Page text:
Feb. 14 (Bloomberg) — Pakistan’s stability and security would improve if President Pervez Musharraf resigned, 64 percent of Pakistanis said in an opinion poll published today, the latest survey to indicate dwindling support for the former general.
Forty-six percent said they lacked confidence the national ballot scheduled for Feb. 18 would be free and fair, according to the survey for the British Broadcasting Corp.
“While many Western governments have supported President Musharraf in the belief that he offers the only hope of a stable Pakistan, average citizens in the country disagree with this assessment in large numbers,” said Doug Miller, president of GlobeScan Inc., an international research company that helped develop and analyze the poll. Presidential spokesman Rashid Qureshi’s phone rang unanswered when contacted for comment.
Musharraf, 64, who seized power in a military coup in 1999, has withstood months of street demonstrations against his rule. Spiraling terrorist attacks, including the Dec. 27 assassination of former prime minister Benazir Bhutto, have shaken investor confidence in Pakistan.
U.S. intelligence agencies are critical of his efforts to control extremists and say al-Qaeda has established bases in the tribal region bordering Afghanistan.
The number of people killed in terrorist attacks and sectarian violence more than doubled last year in Pakistan to 2,116 from 967 a year earlier, the Interior Ministry says.
The survey for BBC Urdu was conducted by Gallup Pakistan between Jan. 27 and 28. It interviewed 1,476 Pakistanis aged more than 18 nationwide. No margin of error was given.
Asked about Bhutto’s assassination, 16 percent said they believed the government’s assertion that Pakistani Taliban commander Baitullah Mehsud and his al-Qaeda-linked network were responsible, the BBC said.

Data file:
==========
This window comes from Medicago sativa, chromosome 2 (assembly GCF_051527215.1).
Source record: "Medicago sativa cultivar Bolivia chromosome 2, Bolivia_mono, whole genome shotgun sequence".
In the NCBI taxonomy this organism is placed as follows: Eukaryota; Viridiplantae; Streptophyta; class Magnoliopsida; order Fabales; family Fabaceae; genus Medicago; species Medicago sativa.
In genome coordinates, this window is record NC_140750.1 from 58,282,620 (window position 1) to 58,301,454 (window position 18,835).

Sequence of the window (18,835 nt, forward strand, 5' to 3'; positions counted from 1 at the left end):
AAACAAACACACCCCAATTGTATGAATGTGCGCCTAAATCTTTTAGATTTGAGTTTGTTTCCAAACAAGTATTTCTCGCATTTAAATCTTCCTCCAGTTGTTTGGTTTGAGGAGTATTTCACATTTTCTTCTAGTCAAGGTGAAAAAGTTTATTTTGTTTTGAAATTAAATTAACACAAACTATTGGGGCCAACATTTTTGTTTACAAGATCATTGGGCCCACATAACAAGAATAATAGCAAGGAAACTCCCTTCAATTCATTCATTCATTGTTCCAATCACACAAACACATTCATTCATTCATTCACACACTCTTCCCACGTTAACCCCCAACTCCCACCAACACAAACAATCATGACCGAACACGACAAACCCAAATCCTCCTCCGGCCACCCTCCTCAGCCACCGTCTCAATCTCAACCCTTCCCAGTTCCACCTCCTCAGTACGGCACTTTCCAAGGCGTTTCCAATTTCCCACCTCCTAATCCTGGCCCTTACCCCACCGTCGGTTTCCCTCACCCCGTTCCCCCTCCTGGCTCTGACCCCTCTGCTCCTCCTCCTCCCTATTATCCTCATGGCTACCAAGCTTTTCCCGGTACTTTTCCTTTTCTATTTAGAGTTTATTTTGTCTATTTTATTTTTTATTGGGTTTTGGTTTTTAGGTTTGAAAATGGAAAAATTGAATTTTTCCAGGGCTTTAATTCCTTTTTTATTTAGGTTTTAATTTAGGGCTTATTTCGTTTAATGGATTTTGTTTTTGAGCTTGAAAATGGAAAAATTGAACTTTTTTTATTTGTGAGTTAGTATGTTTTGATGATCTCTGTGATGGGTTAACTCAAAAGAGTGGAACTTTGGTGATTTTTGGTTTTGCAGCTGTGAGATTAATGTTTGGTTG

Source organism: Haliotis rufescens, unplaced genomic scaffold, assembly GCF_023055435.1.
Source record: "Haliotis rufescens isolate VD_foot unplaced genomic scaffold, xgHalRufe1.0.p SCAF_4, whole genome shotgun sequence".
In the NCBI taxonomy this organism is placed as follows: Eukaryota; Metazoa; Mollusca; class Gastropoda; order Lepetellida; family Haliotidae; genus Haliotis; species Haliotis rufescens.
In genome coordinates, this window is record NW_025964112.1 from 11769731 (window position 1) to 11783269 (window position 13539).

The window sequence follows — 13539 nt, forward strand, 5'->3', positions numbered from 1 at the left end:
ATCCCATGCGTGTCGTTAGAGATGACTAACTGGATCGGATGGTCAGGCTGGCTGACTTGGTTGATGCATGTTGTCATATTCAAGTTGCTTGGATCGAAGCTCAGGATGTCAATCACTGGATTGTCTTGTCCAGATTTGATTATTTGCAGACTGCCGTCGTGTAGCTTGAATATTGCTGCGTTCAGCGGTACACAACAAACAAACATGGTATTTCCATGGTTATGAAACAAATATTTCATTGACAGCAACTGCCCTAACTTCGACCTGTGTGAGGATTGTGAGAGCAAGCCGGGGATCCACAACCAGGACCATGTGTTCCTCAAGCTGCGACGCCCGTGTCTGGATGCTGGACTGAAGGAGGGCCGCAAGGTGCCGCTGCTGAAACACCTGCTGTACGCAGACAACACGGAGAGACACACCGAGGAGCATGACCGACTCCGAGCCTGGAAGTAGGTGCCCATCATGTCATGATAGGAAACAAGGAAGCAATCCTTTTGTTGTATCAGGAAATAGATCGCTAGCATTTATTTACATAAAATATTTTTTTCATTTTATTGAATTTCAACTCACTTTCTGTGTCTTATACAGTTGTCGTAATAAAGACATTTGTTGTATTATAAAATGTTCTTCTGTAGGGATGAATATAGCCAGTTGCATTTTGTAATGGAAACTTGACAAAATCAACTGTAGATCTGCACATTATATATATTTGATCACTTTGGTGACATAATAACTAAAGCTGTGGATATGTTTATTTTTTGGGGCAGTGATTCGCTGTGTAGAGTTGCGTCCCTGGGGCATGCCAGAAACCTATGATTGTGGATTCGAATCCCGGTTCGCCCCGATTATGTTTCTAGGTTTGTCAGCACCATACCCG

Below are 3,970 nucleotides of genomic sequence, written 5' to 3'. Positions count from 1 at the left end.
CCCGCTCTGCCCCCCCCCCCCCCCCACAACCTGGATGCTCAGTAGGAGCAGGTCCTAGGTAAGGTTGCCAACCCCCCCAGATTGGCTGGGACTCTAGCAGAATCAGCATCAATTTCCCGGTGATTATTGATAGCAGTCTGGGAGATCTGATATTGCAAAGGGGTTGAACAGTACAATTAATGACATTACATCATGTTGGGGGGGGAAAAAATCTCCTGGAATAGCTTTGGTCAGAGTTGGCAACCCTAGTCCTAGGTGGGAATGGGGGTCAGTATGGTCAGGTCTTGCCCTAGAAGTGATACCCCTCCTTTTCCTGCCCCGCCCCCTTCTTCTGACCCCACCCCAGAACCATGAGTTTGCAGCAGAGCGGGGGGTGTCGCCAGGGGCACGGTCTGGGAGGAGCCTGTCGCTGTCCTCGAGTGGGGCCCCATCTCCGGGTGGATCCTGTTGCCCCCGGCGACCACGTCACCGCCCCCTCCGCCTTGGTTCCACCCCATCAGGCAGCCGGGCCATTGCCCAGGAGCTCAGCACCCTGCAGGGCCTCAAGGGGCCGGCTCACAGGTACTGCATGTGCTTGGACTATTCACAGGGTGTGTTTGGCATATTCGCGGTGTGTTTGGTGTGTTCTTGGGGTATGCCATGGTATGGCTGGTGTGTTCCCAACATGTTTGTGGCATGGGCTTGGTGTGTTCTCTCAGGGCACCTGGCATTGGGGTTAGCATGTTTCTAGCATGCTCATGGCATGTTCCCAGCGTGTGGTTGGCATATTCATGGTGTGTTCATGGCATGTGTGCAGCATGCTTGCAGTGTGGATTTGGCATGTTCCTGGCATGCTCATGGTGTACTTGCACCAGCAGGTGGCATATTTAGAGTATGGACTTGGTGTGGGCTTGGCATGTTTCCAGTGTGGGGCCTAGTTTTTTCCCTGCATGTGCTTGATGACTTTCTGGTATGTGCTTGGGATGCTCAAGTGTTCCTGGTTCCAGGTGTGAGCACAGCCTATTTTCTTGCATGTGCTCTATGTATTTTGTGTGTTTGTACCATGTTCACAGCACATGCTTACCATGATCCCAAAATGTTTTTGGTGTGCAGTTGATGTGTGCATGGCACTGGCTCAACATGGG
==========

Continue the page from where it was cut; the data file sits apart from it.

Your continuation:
Thirty-nine percent said they believed “the Pakistani security agencies or people linked to them” were responsible for the gunfire and suicide bomb attack in Rawalpindi that killed the opposition leader.
Twenty-nine percent of respondents regarded Musharraf’s re- election, in which he won a majority of votes from lawmakers in the Oct. 6 presidential ballot, as “valid.” Forty-nine percent of respondents said it was “invalid.”
Twenty-five percent said security in the country would get “worse” in the event he stepped down.
Musharraf quit as army chief on Nov. 28 and was sworn in for a second five-year term as president a day later.
A survey by the Washington-based International Republican Institute forecast this week that political parties opposing Musharraf would win next week’s elections to the 342-member Parliament and the four provincial assemblies.
Seventy-five percent of respondents wanted Musharraf to resign, up eight points from the previous opinion poll in November, according to the institute.
Eight percent of respondents said Musharraf “was the best person to handle the country’s problems,” dropping from 15 percent in November, according to the survey.
The institute said it interviewed 3,485 adult men and women from rural and urban areas in Pakistan’s four provinces between Jan. 19 and Jan. 29.